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CA denies a doctor access to speak-out


An Ellicott City resident who was denied a chance to speak at a recent Columbia Association board meeting is complaining that the board broke its usual practice by refusing her access to the "resident speak-out" portion of the agenda.

"It seems they are afraid of what I was going to say," said Diane McDonald, a pediatrician who has been active in the debate over whether to fence a Lake Elkhorn tot lot in the wake of a drowning last year.

"I don't think they ever banned anybody from speaking out before, and why would they ban a pediatrician is beyond me," McDonald said.

But some members of the board -- which voted, 5-3, at Thursday's meeting to deny McDonald a forum -- said the board was justified in not allowing her to speak.

"She's not a resident," said Henry F. Dagenais, board member for Long Reach. "The resident speak-out is for residents, and not for nonresidents, to talk."

According to the Maryland Homeowners Association Act, "a governing body shall provide a designated period of time during the meeting to allow lot owners the opportunity to comment on any matters related to the homeowners association."

In the planned community of Columbia, in which the Columbia Association is a homeowners group that has an annual budget of about $50 million and manages open space and athletic facilities, property owners pay the association an annual charge based on the assessed value of their property.

In the past, however, the association has allowed nonlien-paying residents and others -- including McDonald -- to share their views during the "resident speak-out" portion of board meetings.

McDonald, chairwoman of the Maryland chapter of the American Academy of Pediatrics' Committee of Pediatrics Emergency Medicine, said she was planning to comment on the inaccuracy of a report by the National Program for Playground Safety that said there was no need for a fence around the Lake Elkhorn tot lot.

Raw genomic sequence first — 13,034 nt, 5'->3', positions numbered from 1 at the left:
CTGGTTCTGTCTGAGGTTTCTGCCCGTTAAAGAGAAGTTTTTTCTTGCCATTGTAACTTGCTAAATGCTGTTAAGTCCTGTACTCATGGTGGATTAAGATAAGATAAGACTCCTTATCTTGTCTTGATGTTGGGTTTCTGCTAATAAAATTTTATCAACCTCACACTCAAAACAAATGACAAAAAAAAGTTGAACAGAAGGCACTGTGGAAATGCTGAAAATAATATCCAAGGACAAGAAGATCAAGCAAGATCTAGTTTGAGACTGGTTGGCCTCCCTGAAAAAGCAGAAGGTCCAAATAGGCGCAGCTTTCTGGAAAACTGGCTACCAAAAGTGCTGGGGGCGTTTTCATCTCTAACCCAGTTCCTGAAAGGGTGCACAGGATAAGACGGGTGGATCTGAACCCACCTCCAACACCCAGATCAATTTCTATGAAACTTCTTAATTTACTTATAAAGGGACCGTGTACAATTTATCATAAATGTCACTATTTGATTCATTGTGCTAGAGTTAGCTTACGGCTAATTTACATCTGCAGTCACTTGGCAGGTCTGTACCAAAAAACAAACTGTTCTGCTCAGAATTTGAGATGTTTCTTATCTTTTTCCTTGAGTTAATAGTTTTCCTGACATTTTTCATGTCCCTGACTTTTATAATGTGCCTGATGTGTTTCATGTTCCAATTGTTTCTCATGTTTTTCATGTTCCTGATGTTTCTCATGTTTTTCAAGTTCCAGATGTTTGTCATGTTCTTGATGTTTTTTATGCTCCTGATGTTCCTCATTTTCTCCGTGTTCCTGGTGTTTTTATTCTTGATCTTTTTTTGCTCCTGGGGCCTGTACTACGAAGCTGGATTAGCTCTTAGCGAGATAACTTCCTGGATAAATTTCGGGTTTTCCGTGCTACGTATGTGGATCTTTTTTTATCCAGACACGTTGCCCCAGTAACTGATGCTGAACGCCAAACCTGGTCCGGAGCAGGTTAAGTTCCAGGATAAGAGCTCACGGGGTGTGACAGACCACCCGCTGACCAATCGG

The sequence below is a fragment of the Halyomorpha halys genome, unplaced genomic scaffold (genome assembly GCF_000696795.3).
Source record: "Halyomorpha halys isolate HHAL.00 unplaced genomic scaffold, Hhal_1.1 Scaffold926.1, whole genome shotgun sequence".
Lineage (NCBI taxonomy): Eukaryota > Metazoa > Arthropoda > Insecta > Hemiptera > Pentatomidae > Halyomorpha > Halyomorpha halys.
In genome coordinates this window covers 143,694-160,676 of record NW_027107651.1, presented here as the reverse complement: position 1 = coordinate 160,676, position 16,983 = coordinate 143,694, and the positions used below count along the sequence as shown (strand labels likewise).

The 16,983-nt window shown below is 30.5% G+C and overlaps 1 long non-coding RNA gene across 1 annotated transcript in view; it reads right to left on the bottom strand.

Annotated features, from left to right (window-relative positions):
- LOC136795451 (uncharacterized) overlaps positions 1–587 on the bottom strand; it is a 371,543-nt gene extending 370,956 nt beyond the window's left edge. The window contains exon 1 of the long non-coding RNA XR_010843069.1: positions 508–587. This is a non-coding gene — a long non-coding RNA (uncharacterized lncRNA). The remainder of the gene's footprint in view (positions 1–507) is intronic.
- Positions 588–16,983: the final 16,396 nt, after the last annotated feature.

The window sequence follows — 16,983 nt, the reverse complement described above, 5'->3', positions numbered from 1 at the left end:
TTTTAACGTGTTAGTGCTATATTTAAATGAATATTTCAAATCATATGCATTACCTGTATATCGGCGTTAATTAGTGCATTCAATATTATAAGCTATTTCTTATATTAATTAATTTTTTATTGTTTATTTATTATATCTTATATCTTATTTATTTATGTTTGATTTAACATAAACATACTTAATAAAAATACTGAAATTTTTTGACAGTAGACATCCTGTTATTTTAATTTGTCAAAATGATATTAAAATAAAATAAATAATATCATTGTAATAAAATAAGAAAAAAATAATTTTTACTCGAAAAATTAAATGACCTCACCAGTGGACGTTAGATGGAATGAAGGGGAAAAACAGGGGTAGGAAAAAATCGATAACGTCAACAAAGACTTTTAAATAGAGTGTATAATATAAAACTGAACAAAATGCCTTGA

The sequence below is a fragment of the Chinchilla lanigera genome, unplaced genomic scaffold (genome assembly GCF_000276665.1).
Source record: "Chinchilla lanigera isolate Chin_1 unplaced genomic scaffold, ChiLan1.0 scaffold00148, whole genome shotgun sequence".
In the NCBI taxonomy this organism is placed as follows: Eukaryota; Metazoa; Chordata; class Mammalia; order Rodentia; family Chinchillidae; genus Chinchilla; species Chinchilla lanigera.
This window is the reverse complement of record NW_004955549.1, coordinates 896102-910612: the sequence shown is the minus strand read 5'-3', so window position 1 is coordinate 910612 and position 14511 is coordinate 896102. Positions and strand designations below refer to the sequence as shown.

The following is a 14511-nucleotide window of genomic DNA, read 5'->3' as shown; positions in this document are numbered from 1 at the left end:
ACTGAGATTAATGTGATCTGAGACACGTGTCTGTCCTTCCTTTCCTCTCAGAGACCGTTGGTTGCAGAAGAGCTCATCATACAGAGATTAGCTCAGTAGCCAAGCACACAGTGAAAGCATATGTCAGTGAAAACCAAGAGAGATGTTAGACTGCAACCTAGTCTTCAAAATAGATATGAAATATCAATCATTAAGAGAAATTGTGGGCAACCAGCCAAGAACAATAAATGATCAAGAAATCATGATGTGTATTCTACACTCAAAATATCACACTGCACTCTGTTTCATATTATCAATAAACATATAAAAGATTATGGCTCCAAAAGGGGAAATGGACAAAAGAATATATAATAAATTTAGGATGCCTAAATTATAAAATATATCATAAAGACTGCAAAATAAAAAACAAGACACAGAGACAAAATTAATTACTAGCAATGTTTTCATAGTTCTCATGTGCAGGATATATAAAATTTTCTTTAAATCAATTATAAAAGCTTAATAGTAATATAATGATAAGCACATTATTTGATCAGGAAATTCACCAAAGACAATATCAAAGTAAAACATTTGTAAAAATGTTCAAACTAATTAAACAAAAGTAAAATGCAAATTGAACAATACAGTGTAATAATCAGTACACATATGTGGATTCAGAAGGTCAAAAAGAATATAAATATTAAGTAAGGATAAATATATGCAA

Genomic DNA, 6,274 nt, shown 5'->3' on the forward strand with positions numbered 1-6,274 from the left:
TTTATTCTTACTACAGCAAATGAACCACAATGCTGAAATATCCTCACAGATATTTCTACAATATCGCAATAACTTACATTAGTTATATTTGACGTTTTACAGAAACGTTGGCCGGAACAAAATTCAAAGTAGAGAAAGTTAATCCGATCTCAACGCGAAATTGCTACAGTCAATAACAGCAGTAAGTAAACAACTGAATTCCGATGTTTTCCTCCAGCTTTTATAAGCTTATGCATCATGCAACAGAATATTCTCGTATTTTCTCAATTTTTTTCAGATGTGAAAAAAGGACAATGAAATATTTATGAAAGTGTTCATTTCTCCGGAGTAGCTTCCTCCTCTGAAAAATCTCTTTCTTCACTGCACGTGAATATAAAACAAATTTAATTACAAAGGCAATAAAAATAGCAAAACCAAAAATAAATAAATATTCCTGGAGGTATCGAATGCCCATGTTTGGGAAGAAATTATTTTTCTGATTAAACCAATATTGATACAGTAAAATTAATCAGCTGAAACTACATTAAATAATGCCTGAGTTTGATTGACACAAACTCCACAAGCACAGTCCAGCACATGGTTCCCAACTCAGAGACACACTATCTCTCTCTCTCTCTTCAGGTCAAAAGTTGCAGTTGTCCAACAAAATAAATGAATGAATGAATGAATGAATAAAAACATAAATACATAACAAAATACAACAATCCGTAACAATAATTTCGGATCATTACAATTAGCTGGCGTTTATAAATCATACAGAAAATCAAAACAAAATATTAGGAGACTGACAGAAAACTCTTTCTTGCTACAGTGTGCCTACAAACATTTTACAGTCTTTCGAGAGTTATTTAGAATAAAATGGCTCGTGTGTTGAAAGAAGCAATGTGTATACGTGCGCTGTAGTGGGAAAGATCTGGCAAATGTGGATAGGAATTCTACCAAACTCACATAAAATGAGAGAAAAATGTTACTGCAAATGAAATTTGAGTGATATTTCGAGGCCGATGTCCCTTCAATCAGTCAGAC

In September, a 23-month-old boy wandered from the playground and drowned in the lake. Since then, the safety of the playground has been debated.

When McDonald approached the podium Thursday, Tom O'Connor, the Columbia Association board chairman, asked her if she was a lien-paying resident. McDonald replied "no," and O'Connor told her that she could not talk because the speak-out portion is specifically for the association's lien-paying residents.

After O'Connor's decision, Cynthia Coyle, board representative for Harper's Choice, questioned the actions of O'Connor and immediately asked for the vote, which denied McDonald the chance to speak.

O'Connor declined to comment on his actions.

Patrick Von Schlag, board member for River Hill, supported O'Connor's decision.

"The purpose of the speak-out is to have residents speak with us," said Von Schlag, who also referred to McDonald's persistent advocacy for a fence around the playground. "Others who are not [residents], the policy is to create time on the agenda to invite them to make a presentation."

Coyle, however, said the board's decision sends the wrong message to nonresidents.

"The reality is that this has never been done in the past, and why would it all of a sudden be done when Dr. McDonald wants to speak?" she said. "Now we have a blanket ruling that nonresidents can't speak."

Barbara L. Russell, board member for Oakland Mills, also voted against O'Connor's decision.

"Not only does it hamper the board from being able to receive information to make rational decisions on issues," Russell said. "But we spend thousands of dollars to encourage people outside Columbia to join our package plan and our facility. Now we are telling them to spend their dollars but don't dare try to come to our board meetings and take part in talking."


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